Home Moorestown News Moorestown Town Council takes first step toward new turf field

Moorestown Town Council takes first step toward new turf field

Despite the varying opinions of community residents, a 5–0 vote was made to approve the ordinance.

The proposal to replace the synthetic turf for the middle field at Wesley Bishop Park has been a topic of conversation among Moorestown Town Council for months. Yet, at its meeting on Feb. 6, council passed the bond ordinance by a 5–0 vote, allowing for construction of the replacement field to begin.

“This is the time,” Councilman Mike Locatell said. “We need to move forward for the clubs that have agreed [to fiscally contribute] and for the Recreation Center that does need the fields.”

This ordinance will appropriate $650,000 and authorize the issuance of $617,000 in bonds to replace the field. However, Tom Merchel, the deputy township manager, chief financial officer and now additionally township manager, noted the turf itself will only cost about $422,000, and the remaining funds will be used to construct necessary fencing.

Utilized by various sports clubs and the Department of Recreation, the existing middle field at Wesley Bishop Park was constructed in 2007, and while it was under warranty to last eight years, the township was able to get 10 years of use out of the field. After failing the G-MAX test, a means of measuring the shock-attenuation of a field, council was forced to temporarily close the field and consider its alternative options. If a solution were not to be found this year, the spring sports season, and possibly sequential seasons, would be inhibited.

Included in the town’s alternative options were whether to redevelop the natural landscape of the field, or to implement a new turf surface. After it was concluded that the means to maintain a turf field would be cheaper and more efficient in the long run, as determined by town architect Scott Taylor of the Taylor Design Group, the next matter of business included who to contract to replace the field, and using what model of turf.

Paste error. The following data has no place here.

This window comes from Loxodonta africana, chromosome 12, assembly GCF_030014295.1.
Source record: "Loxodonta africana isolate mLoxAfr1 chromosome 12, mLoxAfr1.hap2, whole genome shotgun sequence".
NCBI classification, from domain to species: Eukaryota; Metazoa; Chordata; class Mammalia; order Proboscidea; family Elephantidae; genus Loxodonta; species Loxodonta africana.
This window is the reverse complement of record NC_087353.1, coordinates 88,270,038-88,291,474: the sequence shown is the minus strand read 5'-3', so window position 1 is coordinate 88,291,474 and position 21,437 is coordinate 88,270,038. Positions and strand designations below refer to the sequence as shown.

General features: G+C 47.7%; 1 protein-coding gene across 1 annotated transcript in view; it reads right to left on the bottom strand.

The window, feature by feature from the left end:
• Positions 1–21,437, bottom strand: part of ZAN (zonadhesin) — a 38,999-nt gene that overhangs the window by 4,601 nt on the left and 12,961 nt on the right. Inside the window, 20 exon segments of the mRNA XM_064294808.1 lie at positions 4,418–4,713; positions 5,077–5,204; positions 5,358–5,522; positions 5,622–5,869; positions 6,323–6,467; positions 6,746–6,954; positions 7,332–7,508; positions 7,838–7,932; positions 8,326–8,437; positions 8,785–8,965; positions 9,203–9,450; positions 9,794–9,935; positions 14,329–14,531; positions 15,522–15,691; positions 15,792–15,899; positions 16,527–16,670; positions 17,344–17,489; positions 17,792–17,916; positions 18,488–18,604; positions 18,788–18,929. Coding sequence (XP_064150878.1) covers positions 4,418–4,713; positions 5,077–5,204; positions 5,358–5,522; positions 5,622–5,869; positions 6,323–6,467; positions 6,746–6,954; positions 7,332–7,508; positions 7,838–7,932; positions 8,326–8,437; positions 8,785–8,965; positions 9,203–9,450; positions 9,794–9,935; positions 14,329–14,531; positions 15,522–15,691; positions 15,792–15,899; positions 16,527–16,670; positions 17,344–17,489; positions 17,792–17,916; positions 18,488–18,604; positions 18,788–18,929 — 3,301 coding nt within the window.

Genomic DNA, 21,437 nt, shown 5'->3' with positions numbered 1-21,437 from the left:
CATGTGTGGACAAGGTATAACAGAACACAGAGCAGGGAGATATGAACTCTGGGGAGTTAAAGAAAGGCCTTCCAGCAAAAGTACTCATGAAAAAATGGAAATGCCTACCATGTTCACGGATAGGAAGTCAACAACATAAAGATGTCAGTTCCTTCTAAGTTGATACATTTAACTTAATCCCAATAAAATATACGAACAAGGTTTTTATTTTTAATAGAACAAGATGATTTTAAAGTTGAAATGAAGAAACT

Ultimately, council extended a contractual agreement to FieldTurf, the company which constructed the same field 10 years ago. Since the fields repairs are necessary due to natural wear and tear, not the fault of the company, and because FieldTurf USA offered Moorestown an extended warranty for repeat business 10 years instead of eight — council had no problems with trusting its services again. In addition to completing the field’s construction, FieldTurf also offered to gift Moorestown a “groom right,” a piece of turf maintenance equipment that can be used by the community to best preserve the field.

However, while council expressed its interest in working with FieldTurf USA, residents voiced very different opinions.

Resident Joan Ponessa questioned how council could contract FieldTurf USA when a class action lawsuit had been filed against the company by the Borough of Carteret for the purchase of what it determined to be defective turf.

“This company, the nation’s leading maker of artificial sports fields, allegedly defrauded more than 100 public and private schools and municipalities in our state,” Ponessa said.

Resident Michelle Thomas voiced similar concerns, saying it could be a waste to allocate the proposed sum toward the field’s replacement as it could also result in defect.

“They’re being sued and you’re going to use the same company?” Thomas questioned. “I would much rather be assured that the field that is being put in is going to last.”

In response to these concerns, and others regarding pricing and maintenance, FieldTurf USA’s regional vice president, Perry DiPiazza, was present at the council meeting to address many of these resident concerns.

“I’ve been working for FieldTurf for 19 years now since they started. We presently have 612 fields in the state of New Jersey,” DiPiazza said. “FieldTurf will always do the right thing.”

DiPiazza explained he took no offense to any of the residents’ concerns and that every company at some point has a “rough road for one reason or another,” and that it’s the way the company chooses to handle these difficult situations that will determine how it rebounds. He added FieldTurf has never denied it had an issue with a certain type of fiber that was used from 2005 to 2011.

Stressing that FieldTurf was never the manufacturer of the plastic, or “yarn,” that comprises the fibers, DiPiazza explained that FieldTurf used a third-party supplier called TenCate to produce the fibers that began to exhibit rapid wear from UV exposure. He concluded by stating that today, the FieldTurf system “in almost every category of injury is safer than well manicured natural grass,” and that he ensured his product offers the best service and quality.

He also encouraged all concerned residents to read the document, “FieldTurf in the Media: Separating Fact from Fiction,” which is available on the company’s website.

Council hopes to begin the field’s construction immediately, and have it ready for use by Saturday, April 1. Taylor Design Group will be overseeing the field construction and keeping record on its progression.

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